In the early morning of November 27, 1933, an enraged mob forced two men out of the Santa Clara County Jail in San Jose, California, dragged them across the street to St. James Park, and hanged them from a cork elm tree. The men, Thomas “Harold” Thurmond and John “Jack” Holmes, had been charged with kidnapping and murdering Brooke Hart, 22, the son of a local department store owner and community leader in San Jose.
The crowd outside the jail had been growing throughout the day after hearing that Hart’s body, which had not been found up to that point, was recovered. In spite of a massive search involving police from San Jose, Oakland, and San Francisco; patrol boats; the US Division of Investigation (precursor of the FBI); a blimp; and even the US Marines, two duck hunters came upon the body accidentally in the marshes near Redwood City.
According to newspaper reports, Hart had been bludgeoned with a brick, weighed down with concrete blocks, and thrown from the San Mateo Bridge into the frigid waters of San Francisco Bay. He may have survived the bludgeoning and fall, finally succumbing by drowning. Thurmond and Holmes allegedly kidnapped Hart on November 9, demanding first $40,000 from the family and then lowering the ransom to $20,000. Police arrested the pair on November 16 after tracing a call they made from a pay phone near the San Jose police station.
Estimates vary but by late evening on November 26, the crowd in the park could have swelled to nearly ten thousand, including women and children. Newspapers and radio stations had been stirring up vigilante sentiment, and the governor declared that he would pardon anyone arrested for lynching the two “human devils.” He also refused to call up the National Guard to protect the prisoners and law enforcement officials guarding them. As amazing as it now sounds, a radio station broadcast the lynching live to its audience.
By midnight, the mob had grown so unruly that deputies fired tear gas into the crowd to disperse it. In response, the crowd armed itself with whatever it could find and created a battering ram to breach the doors of the jail. The police and deputies did not fire upon them. They pulled Holmes out first, who pleaded with them for mercy and swore that it wasn’t his idea to murder Hart but Thurmond’s. They ignored his cries, hanged him, and then went back for Thurmond.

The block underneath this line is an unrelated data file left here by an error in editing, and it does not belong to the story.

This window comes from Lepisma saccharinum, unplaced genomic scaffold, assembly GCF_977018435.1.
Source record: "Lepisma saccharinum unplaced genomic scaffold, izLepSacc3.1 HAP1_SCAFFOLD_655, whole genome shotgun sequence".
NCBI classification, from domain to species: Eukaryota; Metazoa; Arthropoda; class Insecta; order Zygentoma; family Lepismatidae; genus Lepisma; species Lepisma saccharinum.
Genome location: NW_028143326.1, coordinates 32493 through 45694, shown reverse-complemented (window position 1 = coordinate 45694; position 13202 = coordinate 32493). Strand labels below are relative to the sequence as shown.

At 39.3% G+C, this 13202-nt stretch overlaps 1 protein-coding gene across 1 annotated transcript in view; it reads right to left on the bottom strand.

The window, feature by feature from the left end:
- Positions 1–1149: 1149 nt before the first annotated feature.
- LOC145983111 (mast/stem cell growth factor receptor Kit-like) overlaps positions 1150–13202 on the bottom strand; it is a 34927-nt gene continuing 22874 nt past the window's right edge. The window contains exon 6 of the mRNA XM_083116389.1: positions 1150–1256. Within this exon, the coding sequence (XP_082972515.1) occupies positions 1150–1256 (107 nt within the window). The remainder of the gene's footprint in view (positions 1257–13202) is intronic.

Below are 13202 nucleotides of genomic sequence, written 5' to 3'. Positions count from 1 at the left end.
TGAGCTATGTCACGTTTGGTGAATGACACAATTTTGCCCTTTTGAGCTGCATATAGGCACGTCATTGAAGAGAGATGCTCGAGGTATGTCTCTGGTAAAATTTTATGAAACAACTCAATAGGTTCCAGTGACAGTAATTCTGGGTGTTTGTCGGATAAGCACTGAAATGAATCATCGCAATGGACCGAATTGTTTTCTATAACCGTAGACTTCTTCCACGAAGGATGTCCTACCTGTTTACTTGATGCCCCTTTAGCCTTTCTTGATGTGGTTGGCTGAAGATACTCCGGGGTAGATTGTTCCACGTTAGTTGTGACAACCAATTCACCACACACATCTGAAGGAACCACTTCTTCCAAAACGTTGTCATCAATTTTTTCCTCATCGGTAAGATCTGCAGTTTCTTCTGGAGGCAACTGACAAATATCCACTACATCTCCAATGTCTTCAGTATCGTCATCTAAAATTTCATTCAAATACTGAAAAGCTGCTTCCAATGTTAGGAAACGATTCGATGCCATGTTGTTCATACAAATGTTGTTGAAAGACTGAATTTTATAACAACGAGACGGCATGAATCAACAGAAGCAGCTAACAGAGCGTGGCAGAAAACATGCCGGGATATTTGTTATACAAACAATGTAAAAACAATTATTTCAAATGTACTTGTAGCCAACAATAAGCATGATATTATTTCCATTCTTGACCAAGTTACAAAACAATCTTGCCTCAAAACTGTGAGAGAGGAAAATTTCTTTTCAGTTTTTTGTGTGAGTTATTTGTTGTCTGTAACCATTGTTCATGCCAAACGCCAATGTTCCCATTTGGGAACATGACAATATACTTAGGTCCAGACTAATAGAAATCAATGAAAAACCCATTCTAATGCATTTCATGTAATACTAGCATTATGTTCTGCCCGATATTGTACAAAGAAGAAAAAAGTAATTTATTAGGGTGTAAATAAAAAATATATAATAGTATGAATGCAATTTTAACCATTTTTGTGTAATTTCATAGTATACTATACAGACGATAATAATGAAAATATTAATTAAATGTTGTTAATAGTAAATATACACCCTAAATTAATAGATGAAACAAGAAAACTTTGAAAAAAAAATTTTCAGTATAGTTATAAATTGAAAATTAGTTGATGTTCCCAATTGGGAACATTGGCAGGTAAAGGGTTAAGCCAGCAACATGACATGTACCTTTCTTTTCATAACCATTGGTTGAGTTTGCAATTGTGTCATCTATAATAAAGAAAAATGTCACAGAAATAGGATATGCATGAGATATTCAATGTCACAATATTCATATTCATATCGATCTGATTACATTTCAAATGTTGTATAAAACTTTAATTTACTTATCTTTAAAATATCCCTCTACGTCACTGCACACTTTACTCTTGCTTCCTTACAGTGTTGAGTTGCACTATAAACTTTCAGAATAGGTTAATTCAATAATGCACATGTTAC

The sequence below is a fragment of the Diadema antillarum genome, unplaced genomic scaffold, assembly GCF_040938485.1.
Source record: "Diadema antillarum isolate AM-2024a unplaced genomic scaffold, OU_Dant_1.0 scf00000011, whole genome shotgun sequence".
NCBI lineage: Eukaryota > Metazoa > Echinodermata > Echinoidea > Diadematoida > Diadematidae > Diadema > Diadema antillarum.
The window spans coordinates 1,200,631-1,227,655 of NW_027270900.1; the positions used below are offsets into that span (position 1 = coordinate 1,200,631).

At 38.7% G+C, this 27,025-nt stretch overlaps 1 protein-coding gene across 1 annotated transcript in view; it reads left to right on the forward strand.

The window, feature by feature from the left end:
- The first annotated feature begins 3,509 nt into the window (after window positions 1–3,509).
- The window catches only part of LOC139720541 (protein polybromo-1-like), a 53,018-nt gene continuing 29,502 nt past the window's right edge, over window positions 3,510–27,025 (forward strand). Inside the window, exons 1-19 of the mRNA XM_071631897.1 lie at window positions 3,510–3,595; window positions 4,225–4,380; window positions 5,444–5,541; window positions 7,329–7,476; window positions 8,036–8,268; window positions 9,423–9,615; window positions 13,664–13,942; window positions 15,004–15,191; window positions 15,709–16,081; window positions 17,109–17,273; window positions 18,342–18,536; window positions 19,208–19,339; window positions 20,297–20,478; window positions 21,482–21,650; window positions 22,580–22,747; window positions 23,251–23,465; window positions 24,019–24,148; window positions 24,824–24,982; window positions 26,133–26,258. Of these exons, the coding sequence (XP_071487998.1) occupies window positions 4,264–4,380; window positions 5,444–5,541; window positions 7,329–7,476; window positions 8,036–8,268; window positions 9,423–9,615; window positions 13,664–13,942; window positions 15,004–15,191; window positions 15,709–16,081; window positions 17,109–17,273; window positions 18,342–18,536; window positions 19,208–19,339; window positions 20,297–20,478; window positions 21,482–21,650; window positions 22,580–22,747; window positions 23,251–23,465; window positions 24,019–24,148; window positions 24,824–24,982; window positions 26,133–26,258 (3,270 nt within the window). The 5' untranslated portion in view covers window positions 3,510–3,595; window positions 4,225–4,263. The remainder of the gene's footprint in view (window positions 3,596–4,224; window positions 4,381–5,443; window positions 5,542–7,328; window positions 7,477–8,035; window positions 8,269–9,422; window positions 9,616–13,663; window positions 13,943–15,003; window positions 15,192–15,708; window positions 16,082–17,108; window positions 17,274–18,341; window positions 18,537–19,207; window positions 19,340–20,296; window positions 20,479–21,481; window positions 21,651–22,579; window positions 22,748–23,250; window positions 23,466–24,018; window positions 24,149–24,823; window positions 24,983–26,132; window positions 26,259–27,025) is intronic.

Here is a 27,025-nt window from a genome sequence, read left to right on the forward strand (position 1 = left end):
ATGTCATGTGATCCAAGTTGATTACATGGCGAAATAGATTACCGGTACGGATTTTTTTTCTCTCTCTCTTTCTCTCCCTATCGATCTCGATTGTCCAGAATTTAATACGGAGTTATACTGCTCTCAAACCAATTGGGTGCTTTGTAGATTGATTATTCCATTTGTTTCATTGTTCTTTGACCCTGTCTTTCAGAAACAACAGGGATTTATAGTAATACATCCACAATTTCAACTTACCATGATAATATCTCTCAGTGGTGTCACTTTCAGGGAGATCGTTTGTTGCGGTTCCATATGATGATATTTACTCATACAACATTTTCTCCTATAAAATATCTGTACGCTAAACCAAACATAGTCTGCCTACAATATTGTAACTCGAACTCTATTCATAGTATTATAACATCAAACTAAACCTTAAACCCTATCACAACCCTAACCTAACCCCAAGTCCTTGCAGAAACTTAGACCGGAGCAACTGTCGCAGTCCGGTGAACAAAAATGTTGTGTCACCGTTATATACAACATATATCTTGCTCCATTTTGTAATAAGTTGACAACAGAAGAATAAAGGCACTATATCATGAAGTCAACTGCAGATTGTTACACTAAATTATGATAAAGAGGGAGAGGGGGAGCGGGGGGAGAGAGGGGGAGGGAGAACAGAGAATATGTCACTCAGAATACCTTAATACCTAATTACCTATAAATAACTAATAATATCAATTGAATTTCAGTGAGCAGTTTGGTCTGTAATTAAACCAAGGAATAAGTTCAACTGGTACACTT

Terrified, Thurmond had managed to hide in a closet. They pried him out, strung him up, and hanged him on the same tree. Sheriff’s deputy John Moore, whom the mob had roughed up in its attempt to get to the prisoners, declared to the Oakland Tribune, “When they sighted [Thurmond]… the most terrible blood-curdling cries of fiendish delight I have ever heard rang through the jail.” The bodies were left for the coroner to take down several hours later. No one was charged with the crime.
At first, we react with disgust. We stare in shock. How can people work themselves into such a frenzy of hatred and violence? We search for scraps of humanity where we can find them. Thurmond expressed regret in his confession. Holmes was an out-of-work salesman recently separated from his wife with two kids. One of the leaders of the mob asked Moore to confirm Holmes’ identity to be sure they had the right man.
But are we not capable of such barbarism today? The summer of 2020 when cities burned and armed groups fought each other in the streets provides ample proof. We even had our version of elected officials politicizing the issue. And, of course, our electronic, hyper-polarized media makes radio coverage seem quaint. But we, too, cover death as it happens. “Live,” as it were. To wit, the recent NPR airing of a recording of an actual abortion. Can we really claim the moral high ground over the mob in St. James Park?
Then there is humiliation. During the lynching, Thurmond and Holmes were stripped naked, beaten, and spat upon. The crowd fought each other over whatever souvenirs they could find. They had come to witness not just an execution but the humiliation of these two men. There is something reminiscent of crucifixion here, not that I believe Thurmond and Holmes to be innocent. Based on their confessions, they were not. But they deserved what they did not get: a fair trail. And they got what they did not deserve: “fiendish delight.”
Image credits: feature by Tim Hüfner; “Kidnapping and Murder Victim, Brooke Hart,” Wikimedia Commons (Public Domain); Associated Press, “Hanging of Brooke Hart’s Murderers,” History San Jose (catalogue #1997-208-1331). Story details adapted from “Brooke Hart,” Wikipedia. Like fiction? Check out the Mercury “trilogy” (The Gringo, Laura Fedora) here. Also, go to Robert Brancatelli.